In 2007, the RNA version of Z-DNA was described as a transformed version of an A-RNA double helix into a left-handed helix.[3]


B-/Z-DNA junction bound to a Z-DNA binding domain. Note the two highlighted extruded bases. From PDB 2ACJ.
B-/Z-DNA junction bound to a Z-DNA binding domain. Note the two highlighted extruded bases. From PDB 2ACJ.

Z-DNA is quite different from the right-handed forms. In fact, Z-DNA is often compared against B-DNA in order to illustrate the major differences. The Z-DNA helix is left handed and has a structure that repeats every 2 base pairs. The major and minor grooves, unlike A- and B-DNA, show little difference in width. Formation of this structure is generally unfavourable, although certain conditions can promote it; such as alternating purine-pyrimidine sequence, DNA supercoiling or high salt and some cations. Z-DNA can form a junction with B-DNA in a structure which involves the extrusion of a base pair.

Predicting Z-DNA structure

It is possible to predict the likelihood of a DNA sequence forming a Z-DNA structure. An algorithm for predicting the propensity of DNA to flip from the B-form to the Z-form, ZHunt, was written by Dr. P. Shing Ho in 1984 (at MIT). This algorithm was later developed by Tracy Camp, P. Christoph Champ, Sandor Maurice, and Jeffrey M. Vargason for genome-wide mapping of Z-DNA (with P. Shing Ho as the principal investigator).[4] Z-Hunt is available at Z-Hunt online.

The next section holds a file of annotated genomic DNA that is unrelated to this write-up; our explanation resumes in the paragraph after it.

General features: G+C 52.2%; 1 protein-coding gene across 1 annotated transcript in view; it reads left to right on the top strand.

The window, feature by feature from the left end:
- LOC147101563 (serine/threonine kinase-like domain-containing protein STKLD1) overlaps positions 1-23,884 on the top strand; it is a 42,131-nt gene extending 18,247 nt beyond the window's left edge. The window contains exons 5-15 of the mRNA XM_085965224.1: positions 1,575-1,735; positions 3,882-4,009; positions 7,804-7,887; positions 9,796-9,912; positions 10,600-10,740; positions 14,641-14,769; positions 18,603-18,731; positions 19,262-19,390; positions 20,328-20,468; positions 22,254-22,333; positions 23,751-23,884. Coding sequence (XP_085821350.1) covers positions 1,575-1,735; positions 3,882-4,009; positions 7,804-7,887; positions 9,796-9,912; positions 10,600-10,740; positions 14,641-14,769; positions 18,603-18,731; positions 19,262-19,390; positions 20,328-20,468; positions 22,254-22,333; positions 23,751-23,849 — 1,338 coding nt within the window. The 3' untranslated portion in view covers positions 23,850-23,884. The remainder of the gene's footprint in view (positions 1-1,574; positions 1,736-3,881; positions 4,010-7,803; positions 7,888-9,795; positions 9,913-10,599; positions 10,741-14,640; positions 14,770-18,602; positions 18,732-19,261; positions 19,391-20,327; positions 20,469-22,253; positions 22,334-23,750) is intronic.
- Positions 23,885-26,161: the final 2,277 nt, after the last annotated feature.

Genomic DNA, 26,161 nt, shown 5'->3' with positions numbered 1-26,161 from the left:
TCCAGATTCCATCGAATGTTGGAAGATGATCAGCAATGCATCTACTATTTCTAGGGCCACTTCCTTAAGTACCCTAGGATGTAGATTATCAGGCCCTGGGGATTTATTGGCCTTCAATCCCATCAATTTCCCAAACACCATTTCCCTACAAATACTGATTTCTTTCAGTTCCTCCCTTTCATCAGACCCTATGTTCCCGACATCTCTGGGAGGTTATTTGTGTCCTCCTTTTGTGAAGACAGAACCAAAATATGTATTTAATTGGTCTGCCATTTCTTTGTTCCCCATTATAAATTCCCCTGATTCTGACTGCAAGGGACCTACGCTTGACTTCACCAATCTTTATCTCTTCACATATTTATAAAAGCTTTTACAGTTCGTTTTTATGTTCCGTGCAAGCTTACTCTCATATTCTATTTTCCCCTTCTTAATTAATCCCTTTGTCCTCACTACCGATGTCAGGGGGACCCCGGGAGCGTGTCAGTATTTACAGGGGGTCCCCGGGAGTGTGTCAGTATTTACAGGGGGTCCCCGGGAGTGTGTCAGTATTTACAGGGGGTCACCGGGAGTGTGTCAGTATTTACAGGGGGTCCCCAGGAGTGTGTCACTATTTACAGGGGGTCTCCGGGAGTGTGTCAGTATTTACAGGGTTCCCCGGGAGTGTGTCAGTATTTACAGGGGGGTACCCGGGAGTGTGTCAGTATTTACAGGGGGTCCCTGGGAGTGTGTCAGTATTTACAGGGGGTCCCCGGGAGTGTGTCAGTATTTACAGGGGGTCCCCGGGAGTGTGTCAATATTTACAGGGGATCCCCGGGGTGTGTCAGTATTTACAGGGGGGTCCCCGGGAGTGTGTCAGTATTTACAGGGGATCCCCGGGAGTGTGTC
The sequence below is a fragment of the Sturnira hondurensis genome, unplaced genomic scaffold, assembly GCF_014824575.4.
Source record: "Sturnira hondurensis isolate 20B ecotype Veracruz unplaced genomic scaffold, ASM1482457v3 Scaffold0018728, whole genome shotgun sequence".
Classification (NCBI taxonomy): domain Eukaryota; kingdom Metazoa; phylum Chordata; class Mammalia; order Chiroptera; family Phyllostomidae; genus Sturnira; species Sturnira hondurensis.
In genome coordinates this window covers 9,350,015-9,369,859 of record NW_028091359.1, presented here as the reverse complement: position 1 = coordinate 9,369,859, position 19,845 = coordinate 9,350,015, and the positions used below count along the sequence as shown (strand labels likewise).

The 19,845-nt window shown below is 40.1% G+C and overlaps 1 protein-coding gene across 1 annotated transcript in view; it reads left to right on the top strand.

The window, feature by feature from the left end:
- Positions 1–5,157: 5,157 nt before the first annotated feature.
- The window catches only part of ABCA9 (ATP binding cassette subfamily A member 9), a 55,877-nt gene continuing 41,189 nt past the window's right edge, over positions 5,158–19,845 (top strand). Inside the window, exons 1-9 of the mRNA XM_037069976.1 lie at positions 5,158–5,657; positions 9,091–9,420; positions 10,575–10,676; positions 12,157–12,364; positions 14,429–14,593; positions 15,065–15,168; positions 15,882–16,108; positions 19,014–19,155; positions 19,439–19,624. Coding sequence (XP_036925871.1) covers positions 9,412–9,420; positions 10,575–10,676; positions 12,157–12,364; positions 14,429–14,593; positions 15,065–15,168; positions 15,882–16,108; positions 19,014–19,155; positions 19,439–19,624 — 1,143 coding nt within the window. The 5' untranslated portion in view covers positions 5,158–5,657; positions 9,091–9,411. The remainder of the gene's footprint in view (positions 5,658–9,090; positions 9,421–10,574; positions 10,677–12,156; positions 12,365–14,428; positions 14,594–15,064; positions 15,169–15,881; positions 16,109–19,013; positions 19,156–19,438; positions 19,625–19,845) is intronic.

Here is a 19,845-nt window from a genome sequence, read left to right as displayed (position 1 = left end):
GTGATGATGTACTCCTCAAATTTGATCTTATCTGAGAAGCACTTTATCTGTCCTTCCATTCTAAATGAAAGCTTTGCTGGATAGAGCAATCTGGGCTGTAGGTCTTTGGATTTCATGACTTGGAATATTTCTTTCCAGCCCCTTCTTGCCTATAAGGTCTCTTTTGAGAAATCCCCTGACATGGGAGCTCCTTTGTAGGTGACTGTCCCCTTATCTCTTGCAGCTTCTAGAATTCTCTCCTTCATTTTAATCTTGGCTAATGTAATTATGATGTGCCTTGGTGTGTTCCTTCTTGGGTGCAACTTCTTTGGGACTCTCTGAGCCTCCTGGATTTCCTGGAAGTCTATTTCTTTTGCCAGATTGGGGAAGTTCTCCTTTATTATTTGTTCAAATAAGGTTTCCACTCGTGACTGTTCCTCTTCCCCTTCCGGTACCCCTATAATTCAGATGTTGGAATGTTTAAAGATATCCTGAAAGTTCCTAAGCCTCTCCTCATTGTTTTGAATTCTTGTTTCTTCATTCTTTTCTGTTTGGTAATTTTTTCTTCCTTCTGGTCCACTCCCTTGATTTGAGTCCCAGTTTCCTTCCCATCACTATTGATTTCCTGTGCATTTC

Biological significance

While no definitive biological significance of Z-DNA has been found, it is commonly believed to provide torsional strain relief (supercoiling) while DNA transcription occurs.[5][2] The potential to form a Z-DNA structure also correlates with regions of active transcription. A comparison of regions with a high sequence-dependent, predicted propensity to form Z-DNA in human chromosome 22 with a selected set of known gene transcription sites suggests there is a correlation.[4]

Z-DNA formed after transcription initiation in some cases may be bound by RNA modifying enzymes which then alter the sequence of the newly-formed RNA [1].

Comparison Geometries of Some DNA Forms

Side view of A-, B-, and Z-DNA.
Side view of A-, B-, and Z-DNA.
The helix axis of A-, B-, and Z-DNA.
The helix axis of A-, B-, and Z-DNA.
Geometry attribute A-form B-form Z-form
Helix sense right-handed right-handed left-handed
Repeating unit 1 bp 1 bp 2 bp
Rotation/bp 33.6° 35.9° 60°/2
Mean bp/turn 10.7 10.0 12
Inclination of bp to axis +19° −1.2° −9°
Rise/bp along axis 2.3 Å (0.23 nm) 3.32 Å (0.332 nm) 3.8 Å (0.38 nm)
Pitch/turn of helix 24.6 Å (2.46 nm) 33.2 Å (3.32 nm) 45.6 Å (4.56 nm)
Mean propeller twist +18° +16°
Glycosyl angle anti anti C: anti,
G: syn
Sugar pucker C3'-endo C2'-endo C: C2'-endo,
G: C2'-exo
Diameter 26 Å (2.6 nm) 20 Å (2.0 nm) 18 Å (1.8 nm)